An author can now publish his or her own book and promote it to success simply because others choose to read it. Readers now control the marketplace, not publishers looking only at their bottom line. I read Fifty Shades of Grey and found the story compelling and very readable. I did not care for either character, a self-absorbed wealthy entrepreneur exploiting a naïve young woman or the young woman lacking the self-respect to say no to gifts and exploitive advances. Whether the book is great literature or not misses the point. It has a vast market and has proven to be enjoyed by most readers. I read the book knowing it was not my preferred genre, so I will not review it formally.

If you’re a reader, keep sharing your thoughts through reviews on Amazon and If you write, you have wonderful places to publish at little expense. See if there’s a market for your creative work. It’s a new day in publishing and exciting to get involved in as a reader or writer. Vanity alone will not sell your book but great writing and careful promotion will. There are lots of people in this new world of publishing willing to help and great new writers to be discovered.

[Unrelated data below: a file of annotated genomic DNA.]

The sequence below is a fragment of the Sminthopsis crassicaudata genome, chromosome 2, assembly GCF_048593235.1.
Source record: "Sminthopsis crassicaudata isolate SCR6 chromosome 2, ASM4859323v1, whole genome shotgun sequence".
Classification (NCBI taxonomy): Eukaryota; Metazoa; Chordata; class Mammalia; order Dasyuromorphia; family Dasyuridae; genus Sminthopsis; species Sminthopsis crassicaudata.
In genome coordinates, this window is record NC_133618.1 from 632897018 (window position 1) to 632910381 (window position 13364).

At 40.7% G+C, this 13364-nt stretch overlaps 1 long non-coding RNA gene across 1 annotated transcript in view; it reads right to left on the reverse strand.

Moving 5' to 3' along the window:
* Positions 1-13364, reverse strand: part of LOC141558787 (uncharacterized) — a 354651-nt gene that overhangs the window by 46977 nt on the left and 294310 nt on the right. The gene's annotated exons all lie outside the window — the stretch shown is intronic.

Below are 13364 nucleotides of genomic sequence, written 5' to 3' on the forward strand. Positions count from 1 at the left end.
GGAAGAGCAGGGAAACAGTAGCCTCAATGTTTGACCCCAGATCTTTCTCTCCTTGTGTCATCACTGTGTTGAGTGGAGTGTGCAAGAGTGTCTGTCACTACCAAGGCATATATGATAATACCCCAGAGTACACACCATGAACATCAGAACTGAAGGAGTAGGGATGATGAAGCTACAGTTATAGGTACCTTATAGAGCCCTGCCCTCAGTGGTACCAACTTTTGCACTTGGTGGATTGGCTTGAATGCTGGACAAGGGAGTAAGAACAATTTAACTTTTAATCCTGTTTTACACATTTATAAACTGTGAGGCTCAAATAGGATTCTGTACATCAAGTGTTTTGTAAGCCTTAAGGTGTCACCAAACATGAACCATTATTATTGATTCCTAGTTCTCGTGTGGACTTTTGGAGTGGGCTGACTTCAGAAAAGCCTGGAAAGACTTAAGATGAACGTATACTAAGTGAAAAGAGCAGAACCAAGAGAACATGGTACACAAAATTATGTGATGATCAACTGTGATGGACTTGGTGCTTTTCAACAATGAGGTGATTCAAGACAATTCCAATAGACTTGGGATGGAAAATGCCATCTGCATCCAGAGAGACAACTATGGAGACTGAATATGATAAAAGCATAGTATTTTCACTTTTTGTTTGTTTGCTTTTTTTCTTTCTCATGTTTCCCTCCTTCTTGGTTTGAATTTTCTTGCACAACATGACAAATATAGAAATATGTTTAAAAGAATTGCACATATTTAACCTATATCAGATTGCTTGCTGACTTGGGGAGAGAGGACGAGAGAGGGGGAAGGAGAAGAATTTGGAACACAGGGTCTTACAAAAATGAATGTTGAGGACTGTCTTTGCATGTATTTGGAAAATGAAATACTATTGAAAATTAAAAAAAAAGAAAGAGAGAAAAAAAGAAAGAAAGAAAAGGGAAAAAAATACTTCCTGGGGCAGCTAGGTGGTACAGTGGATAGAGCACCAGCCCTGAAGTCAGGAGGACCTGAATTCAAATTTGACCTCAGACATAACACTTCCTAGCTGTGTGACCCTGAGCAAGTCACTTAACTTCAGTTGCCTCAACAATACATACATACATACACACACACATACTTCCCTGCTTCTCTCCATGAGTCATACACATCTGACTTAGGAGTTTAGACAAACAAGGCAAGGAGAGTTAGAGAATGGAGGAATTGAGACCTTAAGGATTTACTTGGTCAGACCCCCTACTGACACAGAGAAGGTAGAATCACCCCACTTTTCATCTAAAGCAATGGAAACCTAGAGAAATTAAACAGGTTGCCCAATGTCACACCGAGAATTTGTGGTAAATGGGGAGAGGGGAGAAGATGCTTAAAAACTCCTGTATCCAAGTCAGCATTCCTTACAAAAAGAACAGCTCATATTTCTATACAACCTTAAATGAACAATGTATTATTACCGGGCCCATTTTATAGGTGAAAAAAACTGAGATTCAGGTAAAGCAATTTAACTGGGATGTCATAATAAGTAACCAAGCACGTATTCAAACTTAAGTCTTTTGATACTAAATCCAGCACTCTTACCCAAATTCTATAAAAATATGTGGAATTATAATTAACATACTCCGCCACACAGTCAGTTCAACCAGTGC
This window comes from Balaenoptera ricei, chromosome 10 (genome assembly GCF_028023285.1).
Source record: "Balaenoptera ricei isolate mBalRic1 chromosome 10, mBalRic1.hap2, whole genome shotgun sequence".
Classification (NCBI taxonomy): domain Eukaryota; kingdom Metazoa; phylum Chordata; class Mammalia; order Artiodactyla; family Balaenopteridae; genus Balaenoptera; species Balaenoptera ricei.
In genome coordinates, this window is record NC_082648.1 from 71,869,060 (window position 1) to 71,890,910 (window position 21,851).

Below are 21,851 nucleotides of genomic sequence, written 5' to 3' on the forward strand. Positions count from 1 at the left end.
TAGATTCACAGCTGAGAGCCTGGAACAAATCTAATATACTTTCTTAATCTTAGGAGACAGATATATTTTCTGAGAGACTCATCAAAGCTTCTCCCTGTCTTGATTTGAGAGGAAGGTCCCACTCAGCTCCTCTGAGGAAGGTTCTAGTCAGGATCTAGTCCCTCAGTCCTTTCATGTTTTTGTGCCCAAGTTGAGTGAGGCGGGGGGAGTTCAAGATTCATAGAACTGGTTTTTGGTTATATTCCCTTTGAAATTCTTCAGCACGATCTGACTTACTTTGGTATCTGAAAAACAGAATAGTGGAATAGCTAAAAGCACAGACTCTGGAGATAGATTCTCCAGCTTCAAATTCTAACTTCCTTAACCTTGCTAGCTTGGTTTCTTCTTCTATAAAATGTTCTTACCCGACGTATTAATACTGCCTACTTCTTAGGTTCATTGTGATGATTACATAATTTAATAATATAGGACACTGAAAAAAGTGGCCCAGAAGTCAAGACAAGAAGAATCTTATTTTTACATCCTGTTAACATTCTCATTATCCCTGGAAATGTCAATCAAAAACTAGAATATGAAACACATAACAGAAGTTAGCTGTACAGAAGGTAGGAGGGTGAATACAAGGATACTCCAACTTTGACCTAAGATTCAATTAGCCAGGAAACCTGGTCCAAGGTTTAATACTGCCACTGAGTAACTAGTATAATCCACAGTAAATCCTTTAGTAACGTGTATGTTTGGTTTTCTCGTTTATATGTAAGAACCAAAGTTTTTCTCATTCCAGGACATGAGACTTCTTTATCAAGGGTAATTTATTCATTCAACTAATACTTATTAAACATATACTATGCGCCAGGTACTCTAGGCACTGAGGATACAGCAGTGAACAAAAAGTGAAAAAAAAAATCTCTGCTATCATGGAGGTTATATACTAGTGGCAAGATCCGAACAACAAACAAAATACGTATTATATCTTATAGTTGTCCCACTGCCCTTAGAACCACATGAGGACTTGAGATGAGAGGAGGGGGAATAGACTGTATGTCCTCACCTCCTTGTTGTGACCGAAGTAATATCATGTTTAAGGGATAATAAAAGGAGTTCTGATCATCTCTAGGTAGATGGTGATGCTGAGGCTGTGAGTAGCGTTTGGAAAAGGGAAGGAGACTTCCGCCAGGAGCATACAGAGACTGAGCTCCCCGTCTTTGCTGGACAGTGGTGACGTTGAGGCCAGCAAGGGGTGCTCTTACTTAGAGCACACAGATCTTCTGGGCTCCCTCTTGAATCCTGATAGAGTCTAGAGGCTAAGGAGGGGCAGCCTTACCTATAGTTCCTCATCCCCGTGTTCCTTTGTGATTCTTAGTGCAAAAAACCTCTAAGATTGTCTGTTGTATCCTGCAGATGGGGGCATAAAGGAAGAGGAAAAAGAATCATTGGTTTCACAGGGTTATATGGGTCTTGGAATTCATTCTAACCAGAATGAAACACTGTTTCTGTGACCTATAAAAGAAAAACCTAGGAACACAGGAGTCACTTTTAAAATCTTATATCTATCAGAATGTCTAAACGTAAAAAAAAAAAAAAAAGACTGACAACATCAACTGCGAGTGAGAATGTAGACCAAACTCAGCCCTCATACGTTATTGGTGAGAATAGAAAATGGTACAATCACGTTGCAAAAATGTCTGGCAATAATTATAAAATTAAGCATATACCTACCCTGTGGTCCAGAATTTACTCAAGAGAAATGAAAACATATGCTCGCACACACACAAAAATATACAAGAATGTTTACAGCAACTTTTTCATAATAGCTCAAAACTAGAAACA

– Tim Merriman



Filed under FREE Ebooks, Readers, Reviews, Self-publish, Writers

4 responses to “Self-published – Vanity or Artistry?

  1. Hi Tim,
    Greetings from Australia.
    Very insightful article. As an author published with small independant presses I am glad that the stigma of not having your books published by the large publishers is now disappearing and self publishing is becoming more respectable. It gives writers and readers more alternatives to try, which is a good thing.



    • Thanks for your comment, Margaret. The dynamics of publishing is changing radically, but as the new protocols emerge, I think the indepedent “indie” author and/or publisher will have much deserved better standing in the mix. Best wishes with your writing.


  2. After many years with small presses and one mid-size, I now self-publish my work. The choice to make the leap was difficult, but it came down to wanting readers, and wanting to set a price for e-books that would attract them. I made the jump and haven’t been sorry I did. In the past year, I sold 50,000 e-books. That’s small potatoes compared to some, but a long way from where I was before I took the plunge.

    • Thanks, Carolyn. Our non-fiction titles have sold about 18,000 in print copies. We are slowly putting up Kindle versions of those and look forward to seeing how they do. We are fortunate in having retained the e-book rights to them since they are print versions with a regular publisher. Our novel does not have your great numbers of e-copies sold but it grows each month. Congratulations on your success. Tim